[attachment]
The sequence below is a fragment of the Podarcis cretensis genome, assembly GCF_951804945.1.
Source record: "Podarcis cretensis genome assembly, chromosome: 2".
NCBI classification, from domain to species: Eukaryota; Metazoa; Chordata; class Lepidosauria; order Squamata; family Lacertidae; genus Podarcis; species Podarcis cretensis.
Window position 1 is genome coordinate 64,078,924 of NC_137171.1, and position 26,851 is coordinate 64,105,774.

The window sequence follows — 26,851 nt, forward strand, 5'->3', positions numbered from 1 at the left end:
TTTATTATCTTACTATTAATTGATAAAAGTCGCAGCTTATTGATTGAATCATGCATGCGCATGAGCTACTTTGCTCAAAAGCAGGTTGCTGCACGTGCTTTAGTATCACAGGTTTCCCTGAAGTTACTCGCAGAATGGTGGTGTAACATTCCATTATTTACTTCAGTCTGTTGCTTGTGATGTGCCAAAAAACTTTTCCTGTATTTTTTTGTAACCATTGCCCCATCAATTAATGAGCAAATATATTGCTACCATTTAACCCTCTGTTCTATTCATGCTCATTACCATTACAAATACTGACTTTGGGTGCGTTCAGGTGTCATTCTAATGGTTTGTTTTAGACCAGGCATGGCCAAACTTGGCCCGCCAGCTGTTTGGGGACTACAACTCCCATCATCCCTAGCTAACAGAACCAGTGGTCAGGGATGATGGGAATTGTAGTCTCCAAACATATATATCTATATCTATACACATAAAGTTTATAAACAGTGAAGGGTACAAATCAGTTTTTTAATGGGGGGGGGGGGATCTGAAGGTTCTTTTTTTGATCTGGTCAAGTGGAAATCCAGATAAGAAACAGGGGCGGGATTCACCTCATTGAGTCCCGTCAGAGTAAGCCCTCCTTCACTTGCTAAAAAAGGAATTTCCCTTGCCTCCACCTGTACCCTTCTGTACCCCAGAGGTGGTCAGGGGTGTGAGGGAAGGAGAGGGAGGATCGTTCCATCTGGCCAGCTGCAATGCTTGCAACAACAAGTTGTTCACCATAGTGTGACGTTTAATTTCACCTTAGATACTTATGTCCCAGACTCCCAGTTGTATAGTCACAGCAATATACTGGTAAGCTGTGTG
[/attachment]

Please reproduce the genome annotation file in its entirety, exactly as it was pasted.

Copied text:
The sequence below is a fragment of the Podarcis cretensis genome, assembly GCF_951804945.1.
Source record: "Podarcis cretensis genome assembly, chromosome: 2".
NCBI classification, from domain to species: Eukaryota; Metazoa; Chordata; class Lepidosauria; order Squamata; family Lacertidae; genus Podarcis; species Podarcis cretensis.
Window position 1 is genome coordinate 64,078,924 of NC_137171.1, and position 26,851 is coordinate 64,105,774.

The window sequence follows — 26,851 nt, forward strand, 5'->3', positions numbered from 1 at the left end:
TTTATTATCTTACTATTAATTGATAAAAGTCGCAGCTTATTGATTGAATCATGCATGCGCATGAGCTACTTTGCTCAAAAGCAGGTTGCTGCACGTGCTTTAGTATCACAGGTTTCCCTGAAGTTACTCGCAGAATGGTGGTGTAACATTCCATTATTTACTTCAGTCTGTTGCTTGTGATGTGCCAAAAAACTTTTCCTGTATTTTTTTGTAACCATTGCCCCATCAATTAATGAGCAAATATATTGCTACCATTTAACCCTCTGTTCTATTCATGCTCATTACCATTACAAATACTGACTTTGGGTGCGTTCAGGTGTCATTCTAATGGTTTGTTTTAGACCAGGCATGGCCAAACTTGGCCCGCCAGCTGTTTGGGGACTACAACTCCCATCATCCCTAGCTAACAGAACCAGTGGTCAGGGATGATGGGAATTGTAGTCTCCAAACATATATATCTATATCTATACACATAAAGTTTATAAACAGTGAAGGGTACAAATCAGTTTTTTAATGGGGGGGGGGGGATCTGAAGGTTCTTTTTTTGATCTGGTCAAGTGGAAATCCAGATAAGAAACAGGGGCGGGATTCACCTCATTGAGTCCCGTCAGAGTAAGCCCTCCTTCACTTGCTAAAAAAGGAATTTCCCTTGCCTCCACCTGTACCCTTCTGTACCCCAGAGGTGGTCAGGGGTGTGAGGGAAGGAGAGGGAGGATCGTTCCATCTGGCCAGCTGCAATGCTTGCAACAACAAGTTGTTCACCATAGTGTGACGTTTAATTTCACCTTAGATACTTATGTCCCAGACTCCCAGTTGTATAGTCACAGCAATATACTGGTAAGCTGTGTG